There are very few color modes in Photoshop, but the two main ones are RGB and CMYK. A couple of others, you could hear in the process of working with Photoshop, this Grayscale (Grayscale) and Lab (pronounced “el-hey-bee”, but not “Lab”). These are all examples of color modes, and they define how Photoshop converts its black and white information into color, with the exception of the color mode. Grayscale (Grayscale) which does not use colors. This is a strictly black and white mode, and quite often it is used to quickly convert a color image into black and white.

Of all the four modes that I have named, the only one that we will consider is RGB. CMYK mode is suitable for printing and publishing, we will return to it some other time. Mode Grayscale (Grayscale), as I said, it is used strictly for black and white images, and Lab mode is not understandable for most people living on this planet, as well as living on other planets, although it is often used for professional image editing, but even those who it is used, do not have a complete picture of how it works. That leaves us with only RGB.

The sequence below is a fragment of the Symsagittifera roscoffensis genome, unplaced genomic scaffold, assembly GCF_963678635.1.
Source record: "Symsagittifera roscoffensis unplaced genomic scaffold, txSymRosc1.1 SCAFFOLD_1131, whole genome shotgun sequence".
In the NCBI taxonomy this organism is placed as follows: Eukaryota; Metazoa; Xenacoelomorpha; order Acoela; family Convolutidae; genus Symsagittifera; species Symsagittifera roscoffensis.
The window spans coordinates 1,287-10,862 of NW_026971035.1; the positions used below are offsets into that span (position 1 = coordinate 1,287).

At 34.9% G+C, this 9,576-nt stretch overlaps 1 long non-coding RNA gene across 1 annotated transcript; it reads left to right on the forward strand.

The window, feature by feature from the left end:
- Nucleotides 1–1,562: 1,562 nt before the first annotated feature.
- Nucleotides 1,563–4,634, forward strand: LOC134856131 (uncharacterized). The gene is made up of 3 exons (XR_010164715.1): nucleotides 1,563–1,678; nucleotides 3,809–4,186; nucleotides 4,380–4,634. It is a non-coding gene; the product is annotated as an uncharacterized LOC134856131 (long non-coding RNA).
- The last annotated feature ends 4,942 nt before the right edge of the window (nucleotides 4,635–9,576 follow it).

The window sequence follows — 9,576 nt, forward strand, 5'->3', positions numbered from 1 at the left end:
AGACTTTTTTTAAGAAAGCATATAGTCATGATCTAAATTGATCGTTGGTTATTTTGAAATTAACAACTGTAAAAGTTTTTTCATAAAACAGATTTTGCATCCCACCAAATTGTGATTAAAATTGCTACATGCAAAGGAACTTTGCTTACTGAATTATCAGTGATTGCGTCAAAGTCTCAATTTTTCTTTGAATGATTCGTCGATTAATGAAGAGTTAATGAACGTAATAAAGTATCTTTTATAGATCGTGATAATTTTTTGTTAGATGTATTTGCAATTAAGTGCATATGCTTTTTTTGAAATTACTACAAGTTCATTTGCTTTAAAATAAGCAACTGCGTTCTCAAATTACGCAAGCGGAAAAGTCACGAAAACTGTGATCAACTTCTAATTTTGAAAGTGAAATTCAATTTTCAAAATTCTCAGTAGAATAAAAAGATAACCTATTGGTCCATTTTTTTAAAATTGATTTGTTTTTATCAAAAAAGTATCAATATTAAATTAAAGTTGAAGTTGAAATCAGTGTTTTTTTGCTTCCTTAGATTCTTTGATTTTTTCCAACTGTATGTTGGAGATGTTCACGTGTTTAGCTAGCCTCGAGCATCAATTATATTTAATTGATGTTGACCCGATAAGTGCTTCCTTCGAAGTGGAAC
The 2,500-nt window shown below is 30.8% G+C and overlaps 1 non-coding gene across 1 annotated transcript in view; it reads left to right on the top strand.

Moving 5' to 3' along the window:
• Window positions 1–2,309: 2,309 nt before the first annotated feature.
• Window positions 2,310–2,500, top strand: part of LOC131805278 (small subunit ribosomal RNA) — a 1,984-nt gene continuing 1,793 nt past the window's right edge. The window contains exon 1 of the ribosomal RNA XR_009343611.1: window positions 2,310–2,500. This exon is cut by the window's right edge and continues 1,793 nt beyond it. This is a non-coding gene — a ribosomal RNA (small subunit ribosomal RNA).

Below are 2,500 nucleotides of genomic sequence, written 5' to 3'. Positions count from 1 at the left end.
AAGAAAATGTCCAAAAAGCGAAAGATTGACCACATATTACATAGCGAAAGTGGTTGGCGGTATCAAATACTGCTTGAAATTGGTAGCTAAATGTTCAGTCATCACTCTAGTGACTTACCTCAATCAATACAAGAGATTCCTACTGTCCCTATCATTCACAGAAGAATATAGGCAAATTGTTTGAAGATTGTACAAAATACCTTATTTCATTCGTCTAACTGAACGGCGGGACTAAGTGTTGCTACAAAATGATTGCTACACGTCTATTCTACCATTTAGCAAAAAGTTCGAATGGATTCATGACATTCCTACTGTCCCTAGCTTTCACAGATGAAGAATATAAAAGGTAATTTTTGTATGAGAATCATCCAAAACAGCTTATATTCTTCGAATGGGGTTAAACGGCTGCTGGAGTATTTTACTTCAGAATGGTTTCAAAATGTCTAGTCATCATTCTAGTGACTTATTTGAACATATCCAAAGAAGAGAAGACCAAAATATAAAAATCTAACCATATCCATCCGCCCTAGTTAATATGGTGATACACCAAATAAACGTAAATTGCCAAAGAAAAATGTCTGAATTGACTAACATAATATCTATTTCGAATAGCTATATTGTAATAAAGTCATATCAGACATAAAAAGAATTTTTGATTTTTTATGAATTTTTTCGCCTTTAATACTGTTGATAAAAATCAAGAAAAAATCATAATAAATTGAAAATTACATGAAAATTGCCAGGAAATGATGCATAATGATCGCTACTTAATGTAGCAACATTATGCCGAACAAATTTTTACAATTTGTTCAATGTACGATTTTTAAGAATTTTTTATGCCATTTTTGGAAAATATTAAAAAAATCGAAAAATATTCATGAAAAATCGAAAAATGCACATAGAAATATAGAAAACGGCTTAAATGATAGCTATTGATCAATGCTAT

Of course, the most widely used color mode in computers and technologies in the world is the RGB color mode. Photoshop uses it, other programs on your computer also use it, your monitor, digital camera and scanner, your TV, and even the small screen of your mobile or iPod use this mode, as well as portable gaming systems like Sony’s PSP or Nintendo DS . If it is a device that somehow displays or creates images, or image editing software like Photoshop, it uses the RGB color mode. Sounds loud enough, right? And, of course, it is. For all, it has a rather broad meaning and importance, RGB is an abbreviation of three colors – red (red) green (green) and blue (blue).

Rgb and color channels: the color world of red, green and blue.
What is so unusual about these three colors – red, green and blue? Yes, in general, only that they are primary colors. What does it mean? This means that every color that you and I can see is created from some combination of red, green, and blue. How do we get yellow? By mixing red and green. How do we get purple? By mixing red and blue. What about orange? 100% red and 50% green. And these are just simple examples. Every single color we see is created using a combination of these three colors. I know it sounds almost impossible, but it really is.
When you mix the brightest versions of these colors together, you get a pure white color. When you completely remove all these three colors, you get pure black. And when you mix an equal amount as a percentage from 0 to 100%, you get shades of gray.
Let’s look at our bird image again:

In fact, a very colorful image, but where do all these colors come from? Let me explain for beginners, let’s look at the information that is communicated to us at the top of the Photoshop document window: